Yes, it's still foggy and pouring rain. And yes, I'm still talking smack. Last week, the Bosses brought in a professional photographer to snap head shots of all the staff for the website and other marketing material and after much scuffling, I was finally captured and shot while trying to shimmy up a drain pipe and onto the roof. Who would look there? Especially in a downpour.
See, I'm not really coy, people. I just hate having my picture taken. Always have. Everyone has their place and mine is on the business end of the camera, not face front with someone muttering, "smile, smile." In fact, the last time I had my picture taken it was by the guy at the DMV and that was ONLY after he offered my a lollipop. My features are crooked, my nose too large, my teeth a bit lumpy, my eyebrows overgrown. And then there's that myopic look of someone who's worn glasses her whole life but still can't quite figure out how they should sit on her face. I could go on.
But when I saw the proofs, I was stunned. For the first time in my life, I look my age. No wonder I never get asked for ID anymore even in a dark, smoky bar when the waitress is hurried and the counter is full of college kids on summer break and yes, I just might be the slightly older sister. Nope. I look like MOM. It's official. The crow's feet and lined lips. The collagen deprived neck waddle. The softness around the jawline. The growing heaviness of the eyelids. And something else.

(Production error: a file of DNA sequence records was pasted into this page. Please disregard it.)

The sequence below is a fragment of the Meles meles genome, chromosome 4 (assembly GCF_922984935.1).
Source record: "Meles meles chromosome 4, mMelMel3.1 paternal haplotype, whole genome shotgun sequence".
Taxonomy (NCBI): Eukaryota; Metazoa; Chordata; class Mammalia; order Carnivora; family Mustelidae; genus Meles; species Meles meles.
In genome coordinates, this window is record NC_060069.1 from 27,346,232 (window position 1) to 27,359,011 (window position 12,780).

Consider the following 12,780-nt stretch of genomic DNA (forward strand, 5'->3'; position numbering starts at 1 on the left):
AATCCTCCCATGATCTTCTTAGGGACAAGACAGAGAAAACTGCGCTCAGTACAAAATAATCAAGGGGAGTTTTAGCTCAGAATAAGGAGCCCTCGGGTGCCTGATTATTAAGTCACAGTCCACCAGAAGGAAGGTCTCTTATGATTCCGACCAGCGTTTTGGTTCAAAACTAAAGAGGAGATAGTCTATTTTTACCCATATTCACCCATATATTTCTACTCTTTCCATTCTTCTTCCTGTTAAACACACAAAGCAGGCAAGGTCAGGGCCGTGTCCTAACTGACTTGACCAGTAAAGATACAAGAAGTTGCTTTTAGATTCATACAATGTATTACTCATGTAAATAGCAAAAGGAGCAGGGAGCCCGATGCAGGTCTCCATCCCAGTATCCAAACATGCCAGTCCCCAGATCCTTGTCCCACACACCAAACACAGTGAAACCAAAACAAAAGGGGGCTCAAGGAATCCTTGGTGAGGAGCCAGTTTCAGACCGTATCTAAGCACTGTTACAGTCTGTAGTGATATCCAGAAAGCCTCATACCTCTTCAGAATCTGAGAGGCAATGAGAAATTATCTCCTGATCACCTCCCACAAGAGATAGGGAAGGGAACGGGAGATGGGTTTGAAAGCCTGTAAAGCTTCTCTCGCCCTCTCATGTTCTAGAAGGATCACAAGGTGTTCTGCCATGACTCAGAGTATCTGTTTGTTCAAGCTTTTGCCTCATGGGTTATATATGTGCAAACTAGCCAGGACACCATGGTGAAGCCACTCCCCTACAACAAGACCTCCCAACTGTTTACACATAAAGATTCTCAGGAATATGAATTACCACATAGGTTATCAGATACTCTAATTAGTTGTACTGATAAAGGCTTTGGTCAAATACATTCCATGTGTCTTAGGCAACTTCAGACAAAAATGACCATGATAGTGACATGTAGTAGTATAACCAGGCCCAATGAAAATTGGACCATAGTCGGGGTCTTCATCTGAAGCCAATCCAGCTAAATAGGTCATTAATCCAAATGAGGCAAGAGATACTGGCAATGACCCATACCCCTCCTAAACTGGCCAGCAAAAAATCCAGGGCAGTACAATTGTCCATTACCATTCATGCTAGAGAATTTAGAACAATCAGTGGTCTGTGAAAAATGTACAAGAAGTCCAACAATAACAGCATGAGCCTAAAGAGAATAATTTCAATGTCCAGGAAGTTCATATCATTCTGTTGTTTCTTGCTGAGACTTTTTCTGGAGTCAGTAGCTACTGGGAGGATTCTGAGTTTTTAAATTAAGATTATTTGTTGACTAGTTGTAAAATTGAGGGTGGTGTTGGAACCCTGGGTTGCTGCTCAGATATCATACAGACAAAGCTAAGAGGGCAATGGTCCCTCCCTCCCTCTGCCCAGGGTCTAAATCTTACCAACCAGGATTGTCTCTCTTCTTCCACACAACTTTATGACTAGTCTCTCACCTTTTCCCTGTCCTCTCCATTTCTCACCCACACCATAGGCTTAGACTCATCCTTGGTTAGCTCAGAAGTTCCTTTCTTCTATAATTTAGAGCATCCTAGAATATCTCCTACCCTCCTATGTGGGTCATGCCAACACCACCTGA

Last summer, while wine tasting in McMinnville with friends my age, everyone got carded except me. When I joshed the wine guy, he shrugged, embarrassed, and said, "It's something around the eyes. Experience. You've seen a lot." There it is.
I have the face now of someone who has lived to tell about it and while part of me proudly carries this like a badge of honor, the girl who was once the youngest marketing director in the history of Business Week is now wholly unsettled by the idea of Middle Age. I am half way up the mountain, looking back, no longer anticipating what's at the top with that giddy "let's get started" feeling, but sinewy and cautious in the long march forward because I know a thing or two about injury, falling, oxygen deprivation. And I only have a few granola bars left. I am no longer one of Charlie's Angels, but MacGyver, a resourceful secret agent.
I have the face now of someone who is no longer pretty, but handsome. Oh, GOD! Reminds me of all the horse books I read as a girl; the stoic side-kick was always handsome. And the real beauty, the lead character, always got the boy AND the horse.
No wonder the world looks at me and the Ranger and smirks.
But then I browsed the rest of the photos, random moments captured throughout the gym and yoga studio. And this is the photo that stopped me.
Really. All I can say is NICE ASS, GIRLFRIEND. I'd tap that. And that strapping yoga back...not bad either. Well-defined calves. Good. Good. And for those of you wondering, yes, I DO work-out with that fucking adorable personal trainer who's promised to teach me how to surf the very moment I figure out how to swim.
So maybe I've been looking at this whole thing ass backwards because for most of my life, I've had NO ASS AT ALL. That's right, flat and shapeless, just like dear ole dad's. Always had trouble finding pants that fit or underwear that didn't sag in the back. That's why, early on, when the Ranger told me he was an Ass-Man, I could only wonder, why is he with me then?
So yeah, some of our best parts are behind us, but that shouldn't keep us off the mountain. It's a good climb after all, full of surprises, and unlike the first half, you're better conditioned, better prepared, not so easily tripped or led astray.
Plus, hell, it's good to know...the next time we leave a restaurant or walk out of the grocery store and the Ranger puts his hand on my hip, I don't think there's any doubt. Nope. Not the Mom.